Five Reasons to NEVER Design a Survey without a Comment Field
Marketing Research Confessions Part II - Researchers Say Open-Ends Are Critical!
My last post focused on the alarmingly high number of marketing researchers (~30%) who, as a matter of policy, either do not include a section for respondent comments (a.k.a. “open-ended” questions) in their surveys or who field surveys with a comment section but discard the responses.
The good news is that most researchers do, in fact, understand and appreciate the value of comment data from open-ended questions.
Indeed, many say feedback in consumers’ own words is indispensable.
Among researchers we recently polled:
- 70% would NEVER launch tracker OR even an ad-hoc (66%) survey without a comment field
- 80% DO NOT agree that analyzing only a subset of the comment data is sufficient
- 59% say comment data is AT LEAST as important as the numeric ratings data (and many state they are the most important data points)
- 58% ALWAYS allocate time to analyze comment data after fielding
In Their Own Words: “Essential”
In contrast to the flippancy we saw in comments from those who don’t see any need for open-ended survey questions, researchers who value open-ends felt pretty strongly about them.
Consider these two verbatim responses, which encapsulate the general sentiment expressed by researchers in our survey:
“Absolutely ESSENTIAL. Without [customer comments] you can easily draw the wrong conclusion from the overall survey.”
“Open-ended questions are essential. There is no easy shortcut to getting at the nuanced answers and ‘ah-ha!’ findings present in written text.”
As it happens, respondents to our survey provided plenty of detailed and thoughtful responses to our open-ended questions.
We, of course, ran these responses through OdinText and our analysis identified five common reasons for researchers’ belief that comment data from open-ended questions is critically important.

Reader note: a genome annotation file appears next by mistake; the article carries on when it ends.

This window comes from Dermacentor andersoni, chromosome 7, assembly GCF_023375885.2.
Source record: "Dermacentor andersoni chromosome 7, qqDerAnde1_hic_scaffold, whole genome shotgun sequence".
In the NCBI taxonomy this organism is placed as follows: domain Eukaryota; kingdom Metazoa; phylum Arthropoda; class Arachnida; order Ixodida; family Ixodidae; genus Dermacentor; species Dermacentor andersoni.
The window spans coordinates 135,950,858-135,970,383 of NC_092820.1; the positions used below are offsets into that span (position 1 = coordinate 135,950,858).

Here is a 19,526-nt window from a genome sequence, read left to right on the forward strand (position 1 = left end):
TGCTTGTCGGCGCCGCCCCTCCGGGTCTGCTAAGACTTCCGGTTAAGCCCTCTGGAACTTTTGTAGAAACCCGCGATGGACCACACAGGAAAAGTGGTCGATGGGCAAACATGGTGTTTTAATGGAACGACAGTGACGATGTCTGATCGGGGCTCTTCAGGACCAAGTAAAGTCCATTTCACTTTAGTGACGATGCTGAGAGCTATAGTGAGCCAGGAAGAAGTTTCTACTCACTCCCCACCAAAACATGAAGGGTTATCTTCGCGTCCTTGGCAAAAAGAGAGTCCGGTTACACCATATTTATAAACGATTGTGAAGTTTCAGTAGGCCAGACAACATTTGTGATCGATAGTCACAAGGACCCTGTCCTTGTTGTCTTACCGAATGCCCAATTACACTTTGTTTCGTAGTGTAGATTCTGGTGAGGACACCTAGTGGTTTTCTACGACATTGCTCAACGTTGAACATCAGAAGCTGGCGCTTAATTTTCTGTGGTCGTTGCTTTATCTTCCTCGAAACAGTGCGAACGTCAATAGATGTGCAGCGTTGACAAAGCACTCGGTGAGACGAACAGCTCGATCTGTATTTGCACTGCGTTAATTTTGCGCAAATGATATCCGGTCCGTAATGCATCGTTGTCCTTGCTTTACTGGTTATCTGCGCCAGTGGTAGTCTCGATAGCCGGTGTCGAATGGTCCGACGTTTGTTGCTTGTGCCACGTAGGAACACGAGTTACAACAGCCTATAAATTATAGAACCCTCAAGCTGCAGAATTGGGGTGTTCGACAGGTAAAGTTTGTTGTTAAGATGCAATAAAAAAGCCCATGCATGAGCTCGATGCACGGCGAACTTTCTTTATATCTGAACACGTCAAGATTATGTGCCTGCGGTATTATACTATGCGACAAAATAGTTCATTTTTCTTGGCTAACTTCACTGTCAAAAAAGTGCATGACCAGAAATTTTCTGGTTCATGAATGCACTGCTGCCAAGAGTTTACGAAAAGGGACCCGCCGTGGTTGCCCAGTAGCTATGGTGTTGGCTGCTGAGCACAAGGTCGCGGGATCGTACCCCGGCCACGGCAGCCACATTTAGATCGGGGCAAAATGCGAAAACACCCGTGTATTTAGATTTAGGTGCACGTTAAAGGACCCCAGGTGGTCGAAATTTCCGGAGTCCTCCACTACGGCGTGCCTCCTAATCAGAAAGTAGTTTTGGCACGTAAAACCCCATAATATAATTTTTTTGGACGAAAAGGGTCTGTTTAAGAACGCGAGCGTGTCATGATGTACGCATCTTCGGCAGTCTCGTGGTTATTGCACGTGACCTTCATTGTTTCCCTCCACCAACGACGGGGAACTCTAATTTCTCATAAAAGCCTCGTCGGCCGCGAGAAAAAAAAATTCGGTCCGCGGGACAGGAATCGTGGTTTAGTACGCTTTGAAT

So here’s why, ranked chronologically in ascending order by preponderance of mentions and in their own words…
Top Five Reasons to Always Include an Open-End
#5 Proxy for Quality & Fraud
“They are essential in sussing out fraud—in quality control.”
“For data quality to determine satisficing and fraudulent behavior”
“…to verify a reasonable level of engagement in the survey…”
#4 Understand the ‘Why’ Behind the Numbers
“Very beneficial when trying to identify cause and effect”
“Open ends are key to understand the meaning of all the other answers. They provide context, motivations, details. Market Research cannot survive without open ends”
Extremely useful to understand what is truly driving decisions. In closed-end questions people tend to agree with statements that seem a reasonable, logical answer, even if they have not considered them before at all
“It's so critical for me to understand WHY people choose the hard codes, or why they behave the way the big data says they behave. Inferences from quant data only get you so far - you need to hear it from the horse’s mouth...AT SCALE!”
“OEs are windows into the consumer thought process, and I find them invaluable in providing meaning when interpreting the closed-ended responses.”
#3 Freedom from Quant Limitations
“They allow respondents more freedom to answer a question how they want to—not limited to a list that might or might not be relevant.”